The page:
In most societies, there’s the adults’ table and there’s the kids’ table. The people who read Le Monde or the establishment organs are at the adults’ table. The jesters, the holy fools and people like Ann Coulter and Bill Maher are at the kids’ table. They’re not granted complete respectability, but they are heard because in their unguided missile manner, they sometimes say necessary things that no one else is saying.

Well, dear David, while I defend your right to sneak in such stupid stuff, I also defend my right to disagree. And on all three counts.

First, your Americanocentric concept of common mealtime customs is flawed. Unlike what you see here, the other societies that I have encountered do not segregate by age. Children and adults—even old people!—sit at the same table. Which means that kids start learning about the way that the world works from an early age. And, IMHO, become more circumspect adults. For my part, I learned that firing squads and gulags were not peculiar to my family the same way that I learned that caviar was just fish eggs and eel was a delicacy: while seated at many tables with generations of Latvian displaced people.

Second, satirists are more than silly people. I discovered that at those tables, listening to the DP’s stories. Some concerned my father, who was assigned administrative duties in Valmiera during the German occupation. That did not stop him from writing. Each night before leaving his office, he composed doggerel mocking the interlopers and pinned it to his lampshade; each morning it was gone. His friends feared for his life but recited postings from memory when their superiors were out of earshot. My father was unconcerned, saying he could hardly be arrested for a few foolish words.

Third, only bad satire is hit-and-miss; good satire stings precisely because it is so spot-on. There was nothing accidental about the reaction people had to my father’s verse. Whether it changed anything then, I do not know. But I believe it could now given the multiplier effect of our media. If Tina Fey’s caricature of vice presidential candidate Sarah Palin did not determine the outcome of an election, it certainly swayed sentiment. And spawned a series of studies on “the Fey effect.” Which is what Napoleon might have had in mind when he said that James Gillray, a printmaker famous for social and political satire, did more than all the armies in Europe to bring him down.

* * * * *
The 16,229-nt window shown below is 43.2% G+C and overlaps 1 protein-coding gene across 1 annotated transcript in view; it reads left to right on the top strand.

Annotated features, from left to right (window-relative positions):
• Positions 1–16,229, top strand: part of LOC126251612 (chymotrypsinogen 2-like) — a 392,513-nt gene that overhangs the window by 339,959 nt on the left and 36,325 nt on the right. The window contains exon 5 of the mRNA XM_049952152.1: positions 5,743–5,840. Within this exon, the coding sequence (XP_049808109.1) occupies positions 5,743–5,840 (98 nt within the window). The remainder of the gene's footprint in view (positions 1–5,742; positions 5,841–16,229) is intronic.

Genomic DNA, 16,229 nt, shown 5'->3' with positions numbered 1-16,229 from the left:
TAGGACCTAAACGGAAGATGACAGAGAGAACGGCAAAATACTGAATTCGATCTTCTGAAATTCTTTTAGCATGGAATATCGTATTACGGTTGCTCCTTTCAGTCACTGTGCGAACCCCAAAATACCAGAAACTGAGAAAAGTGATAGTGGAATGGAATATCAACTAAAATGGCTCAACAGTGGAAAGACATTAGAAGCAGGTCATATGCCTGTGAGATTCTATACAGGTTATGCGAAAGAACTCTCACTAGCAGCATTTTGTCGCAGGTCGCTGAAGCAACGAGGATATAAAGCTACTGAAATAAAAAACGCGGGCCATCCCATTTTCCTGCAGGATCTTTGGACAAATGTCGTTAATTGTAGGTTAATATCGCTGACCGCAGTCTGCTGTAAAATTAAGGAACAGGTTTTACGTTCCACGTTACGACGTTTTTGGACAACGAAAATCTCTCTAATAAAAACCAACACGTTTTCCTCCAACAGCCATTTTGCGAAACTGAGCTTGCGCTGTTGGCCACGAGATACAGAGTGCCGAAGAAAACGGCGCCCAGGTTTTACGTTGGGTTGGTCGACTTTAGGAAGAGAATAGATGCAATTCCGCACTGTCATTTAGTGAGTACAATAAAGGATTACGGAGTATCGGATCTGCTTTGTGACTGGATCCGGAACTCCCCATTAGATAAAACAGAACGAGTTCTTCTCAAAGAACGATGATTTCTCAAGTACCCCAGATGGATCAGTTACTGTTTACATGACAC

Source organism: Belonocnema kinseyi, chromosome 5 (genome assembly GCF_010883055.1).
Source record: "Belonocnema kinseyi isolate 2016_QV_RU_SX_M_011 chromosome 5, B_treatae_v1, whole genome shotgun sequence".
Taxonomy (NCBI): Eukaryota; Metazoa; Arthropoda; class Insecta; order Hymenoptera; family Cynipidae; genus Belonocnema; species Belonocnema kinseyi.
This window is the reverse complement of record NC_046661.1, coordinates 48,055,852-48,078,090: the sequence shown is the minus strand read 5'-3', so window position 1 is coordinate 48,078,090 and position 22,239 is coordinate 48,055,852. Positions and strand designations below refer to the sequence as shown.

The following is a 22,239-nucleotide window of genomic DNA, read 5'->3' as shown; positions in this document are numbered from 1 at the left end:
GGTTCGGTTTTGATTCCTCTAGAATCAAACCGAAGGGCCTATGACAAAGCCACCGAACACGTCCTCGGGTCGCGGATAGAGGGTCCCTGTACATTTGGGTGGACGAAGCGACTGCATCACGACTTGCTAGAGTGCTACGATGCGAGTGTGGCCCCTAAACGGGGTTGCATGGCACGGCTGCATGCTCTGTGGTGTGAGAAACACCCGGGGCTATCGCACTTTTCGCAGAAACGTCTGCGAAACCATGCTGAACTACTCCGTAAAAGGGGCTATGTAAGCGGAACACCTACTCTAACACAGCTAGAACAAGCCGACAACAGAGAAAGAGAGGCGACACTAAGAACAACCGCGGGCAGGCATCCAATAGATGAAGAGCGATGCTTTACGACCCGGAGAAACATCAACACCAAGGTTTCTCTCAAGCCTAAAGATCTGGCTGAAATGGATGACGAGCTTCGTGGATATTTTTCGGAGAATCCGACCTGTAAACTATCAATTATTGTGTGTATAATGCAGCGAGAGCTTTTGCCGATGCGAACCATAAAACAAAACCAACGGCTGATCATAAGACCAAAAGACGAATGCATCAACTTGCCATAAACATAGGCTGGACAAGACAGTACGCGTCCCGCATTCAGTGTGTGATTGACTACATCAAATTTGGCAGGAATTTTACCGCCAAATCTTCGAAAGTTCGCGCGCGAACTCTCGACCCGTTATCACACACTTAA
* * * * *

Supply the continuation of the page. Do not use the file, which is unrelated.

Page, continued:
So, dear reader, know that there are people like me out there who do not have a kids’ table at which to seat you should you partake of Charlie Hebdo. Or Chuck Palahniuk. Or The Onion. Or The Harvard Lampoon. Or Chris Rock. Or even The Interview, if you must. Moreover, they might even encourage you to cook up some satire of your own like my father did, not just be content to consume it. Even our Homeland Security Department exhorts: “If you see something, satirize something.” Or something to that effect. We all know that keeps us safe from an insidious enemy, intellectual and emotional sloth.

You can start with something easy. I recommend a threat from a far-off land or an unfamiliar culture. (I would be pleased if you took on Russia’s remarkable statement that my native Latvia can rest easy, but this is entirely up to you.) Once you master that, you can come a bit closer. Satirize something in your own land or culture. Then home in on your colleagues, friends and family. And, finally, on yourself.

Note: For more about my family and me during the Soviet re-occupation of Latvia and earlier times, see my short story “Making Soup.” My one-month-old narrator definitely deserves her place at the dining table.